I appeal to you, brothers, by the name of our Lord Jesus Christ, that all of you agree, and that there be no divisions among you, but that you be united in the same mind and the same judgment. For it has been reported to me by Chloe's people that there is quarreling among you, my brothers. What I mean is that each one of you says, "I follow Paul," or "I follow Apollos," or "I follow Cephas," or "I follow Christ." Is Christ divided? Was Paul crucified for you? Or were you baptized in the name of Paul? I thank God that I baptized none of you except Crispus and Gaius, so that no one may say that you were baptized in my name. (1Co 1:10-15)
We see this same thing today, perhaps even to a greater degree because of the interconnectedness we experience. We seek men to identify with, whether pastors or politicians or athletes. It is pretty easy to be a fan of men when you can click a button on Facebook. The latest example is happening in full light of the media at venerable Coral Ridge Presbyterian in Ft. Lauderdale, Florida where the successor to D. James Kennedy is dealing with some strife. Keep in mind that this news report is only giving us a broad overview of the situation, so we don't have all of the facts.
Internal divisions at Fort Lauderdale's Coral Ridge Presbyterian Church burst into the open this past weekend as six members were ordered to stay off the premises.
The six have called for the ouster of the Rev. W. Tullian Tchividjian, saying he is deserting the heritage of his revered predecessor, the Rev. D. James Kennedy. In reply, the Fort Lauderdale church has accused them of spreading rumors and disrupting church unity. Among the six is Kennedy's daughter, Jennifer Kennedy Cassidy.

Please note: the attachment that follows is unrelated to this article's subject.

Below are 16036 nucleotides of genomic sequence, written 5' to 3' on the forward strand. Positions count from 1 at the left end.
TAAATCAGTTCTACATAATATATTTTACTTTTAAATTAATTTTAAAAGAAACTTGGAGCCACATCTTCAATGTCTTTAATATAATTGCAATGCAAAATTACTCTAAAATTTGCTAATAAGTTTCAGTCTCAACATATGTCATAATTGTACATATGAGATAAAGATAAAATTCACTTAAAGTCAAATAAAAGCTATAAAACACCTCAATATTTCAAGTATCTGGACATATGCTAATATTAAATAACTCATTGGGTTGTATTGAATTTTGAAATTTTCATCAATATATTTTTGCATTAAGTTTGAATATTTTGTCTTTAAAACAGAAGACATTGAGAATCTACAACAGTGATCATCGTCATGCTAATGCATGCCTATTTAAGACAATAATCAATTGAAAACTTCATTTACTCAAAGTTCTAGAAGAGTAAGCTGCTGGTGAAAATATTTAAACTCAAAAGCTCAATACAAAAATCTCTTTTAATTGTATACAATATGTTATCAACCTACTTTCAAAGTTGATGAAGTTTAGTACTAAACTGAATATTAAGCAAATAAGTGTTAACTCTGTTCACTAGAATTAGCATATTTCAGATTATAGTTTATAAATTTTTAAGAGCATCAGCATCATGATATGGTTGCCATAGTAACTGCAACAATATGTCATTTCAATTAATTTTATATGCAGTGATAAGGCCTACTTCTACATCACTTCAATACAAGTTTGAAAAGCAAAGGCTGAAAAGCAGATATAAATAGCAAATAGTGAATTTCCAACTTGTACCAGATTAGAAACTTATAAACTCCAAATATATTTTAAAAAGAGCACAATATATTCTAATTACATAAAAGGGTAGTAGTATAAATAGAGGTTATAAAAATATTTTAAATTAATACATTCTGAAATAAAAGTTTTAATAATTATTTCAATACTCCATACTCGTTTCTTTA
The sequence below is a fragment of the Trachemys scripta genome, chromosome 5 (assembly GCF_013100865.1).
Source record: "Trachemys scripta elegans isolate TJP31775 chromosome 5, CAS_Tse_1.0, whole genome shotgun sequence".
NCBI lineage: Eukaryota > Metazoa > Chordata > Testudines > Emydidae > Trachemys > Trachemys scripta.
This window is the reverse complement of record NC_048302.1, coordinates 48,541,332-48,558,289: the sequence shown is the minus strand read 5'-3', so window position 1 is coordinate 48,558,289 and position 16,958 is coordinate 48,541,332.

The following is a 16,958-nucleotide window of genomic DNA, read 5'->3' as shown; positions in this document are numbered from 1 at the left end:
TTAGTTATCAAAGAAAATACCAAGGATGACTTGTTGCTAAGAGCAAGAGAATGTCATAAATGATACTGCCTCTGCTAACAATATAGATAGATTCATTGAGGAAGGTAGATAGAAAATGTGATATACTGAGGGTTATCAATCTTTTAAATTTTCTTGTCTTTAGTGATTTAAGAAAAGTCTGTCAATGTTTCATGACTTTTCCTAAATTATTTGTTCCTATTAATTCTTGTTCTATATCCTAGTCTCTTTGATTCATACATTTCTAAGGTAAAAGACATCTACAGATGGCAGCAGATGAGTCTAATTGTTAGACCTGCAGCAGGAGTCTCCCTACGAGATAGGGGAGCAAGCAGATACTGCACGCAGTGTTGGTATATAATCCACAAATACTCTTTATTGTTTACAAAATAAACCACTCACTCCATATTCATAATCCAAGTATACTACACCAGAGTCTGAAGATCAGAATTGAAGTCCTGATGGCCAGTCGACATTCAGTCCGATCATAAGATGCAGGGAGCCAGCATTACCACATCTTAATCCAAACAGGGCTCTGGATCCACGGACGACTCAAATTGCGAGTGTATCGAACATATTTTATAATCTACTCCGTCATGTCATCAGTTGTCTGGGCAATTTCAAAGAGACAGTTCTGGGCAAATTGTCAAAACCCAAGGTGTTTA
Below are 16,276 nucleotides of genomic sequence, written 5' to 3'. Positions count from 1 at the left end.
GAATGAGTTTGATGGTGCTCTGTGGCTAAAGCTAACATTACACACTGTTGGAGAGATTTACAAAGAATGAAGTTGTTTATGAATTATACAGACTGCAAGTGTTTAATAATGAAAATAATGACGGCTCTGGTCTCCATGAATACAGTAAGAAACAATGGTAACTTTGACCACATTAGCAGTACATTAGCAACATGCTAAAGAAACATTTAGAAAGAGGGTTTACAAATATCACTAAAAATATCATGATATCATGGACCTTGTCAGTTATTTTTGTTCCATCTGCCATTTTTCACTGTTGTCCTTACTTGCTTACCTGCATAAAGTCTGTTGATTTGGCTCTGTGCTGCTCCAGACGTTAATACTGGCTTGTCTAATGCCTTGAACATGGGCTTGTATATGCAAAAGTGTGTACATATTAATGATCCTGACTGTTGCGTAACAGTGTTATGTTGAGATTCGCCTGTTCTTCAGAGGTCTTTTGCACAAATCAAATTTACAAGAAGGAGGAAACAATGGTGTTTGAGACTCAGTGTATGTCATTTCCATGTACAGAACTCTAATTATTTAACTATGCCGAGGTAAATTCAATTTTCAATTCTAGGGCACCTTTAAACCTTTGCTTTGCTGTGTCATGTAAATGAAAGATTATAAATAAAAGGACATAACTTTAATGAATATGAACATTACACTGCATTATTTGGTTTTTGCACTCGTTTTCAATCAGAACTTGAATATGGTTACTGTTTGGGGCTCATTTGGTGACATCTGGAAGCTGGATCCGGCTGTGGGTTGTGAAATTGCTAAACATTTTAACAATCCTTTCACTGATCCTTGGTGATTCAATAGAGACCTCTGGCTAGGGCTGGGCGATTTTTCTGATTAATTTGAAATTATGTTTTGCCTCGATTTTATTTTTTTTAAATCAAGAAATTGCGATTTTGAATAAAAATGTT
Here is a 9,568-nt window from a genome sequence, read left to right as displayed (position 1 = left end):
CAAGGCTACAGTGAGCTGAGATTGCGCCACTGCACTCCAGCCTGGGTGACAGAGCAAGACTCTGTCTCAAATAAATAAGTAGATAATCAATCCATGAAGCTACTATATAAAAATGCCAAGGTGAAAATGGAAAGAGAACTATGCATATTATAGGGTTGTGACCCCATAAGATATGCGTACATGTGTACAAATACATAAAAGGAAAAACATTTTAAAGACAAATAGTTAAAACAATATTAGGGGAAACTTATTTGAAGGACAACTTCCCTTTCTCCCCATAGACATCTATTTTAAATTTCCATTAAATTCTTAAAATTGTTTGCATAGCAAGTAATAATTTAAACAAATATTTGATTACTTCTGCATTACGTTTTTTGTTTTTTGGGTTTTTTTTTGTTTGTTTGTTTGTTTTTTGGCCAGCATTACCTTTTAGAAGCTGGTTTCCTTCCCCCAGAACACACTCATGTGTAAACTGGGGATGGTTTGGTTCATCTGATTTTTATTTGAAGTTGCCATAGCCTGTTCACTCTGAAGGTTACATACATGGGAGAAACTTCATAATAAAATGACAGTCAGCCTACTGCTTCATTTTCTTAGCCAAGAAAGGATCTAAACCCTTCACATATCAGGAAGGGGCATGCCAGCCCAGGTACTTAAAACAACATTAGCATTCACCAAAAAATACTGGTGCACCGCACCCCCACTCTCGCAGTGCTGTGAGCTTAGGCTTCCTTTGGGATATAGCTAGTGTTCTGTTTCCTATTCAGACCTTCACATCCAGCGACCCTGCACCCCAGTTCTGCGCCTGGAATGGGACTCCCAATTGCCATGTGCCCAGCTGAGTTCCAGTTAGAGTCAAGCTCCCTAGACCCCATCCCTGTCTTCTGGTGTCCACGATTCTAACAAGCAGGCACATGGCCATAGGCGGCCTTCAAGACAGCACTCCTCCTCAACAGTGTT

This is some of the background behind these events....
"I'd be surprised if it didn't happen," said Lesley Northup, a specialist in religion and culture at Florida International University. "Change is inevitable with a new pastor. And change produces discomfort. And it's magnified in a highly publicized place, where both the predecessor and the current guy are well-known."
Tchividjian, 37, a grandson of evangelist Billy Graham, was elected March 15 as pastor at Coral Ridge, which had lacked a leader since Kennedy died in September 2007. But if he thought he had a mandate for change, the small but vocal coterie of critics has hotly disagreed.
They have mass-mailed accusations to congregants, accusing Tchividjian of heavy-handed tactics like downplaying the church's traditional service in favor of contemporary worship. They've criticized Tchividjian for replacing some Coral Ridge staff with his own people for and planning to sell land at the church's west campus "to make up for budget shortfalls."
Their recommended solution: a petition to put an end to Tchividjian's 4-month-old pastorate. More than 1,600 copies of the petition were mailed July 24 to church members.
Nothing like giving someone a fair shake. I mean he has been there a whole four months! In response, as mentioned, these individuals have been threatened with being charged with trespassing if they step foot on the grounds of Coral Ridge. The rationale for taking this extreme action?
The church sent the six a letter Aug. 4, saying that if they step onto church property, they'll be considered trespassers. A second letter Thursday, signed by Tchividjian, gave the rationale: "No church government can tolerate such an insurrection from those who will not listen to admonition, refuse all counsel and will stop at nothing until they have overthrown legitimate authority and replaced it with their own."
Church officials also visited the choir rehearsal on Wednesday night, telling the singers that if any of them signed the petition, they should consider resigning the group.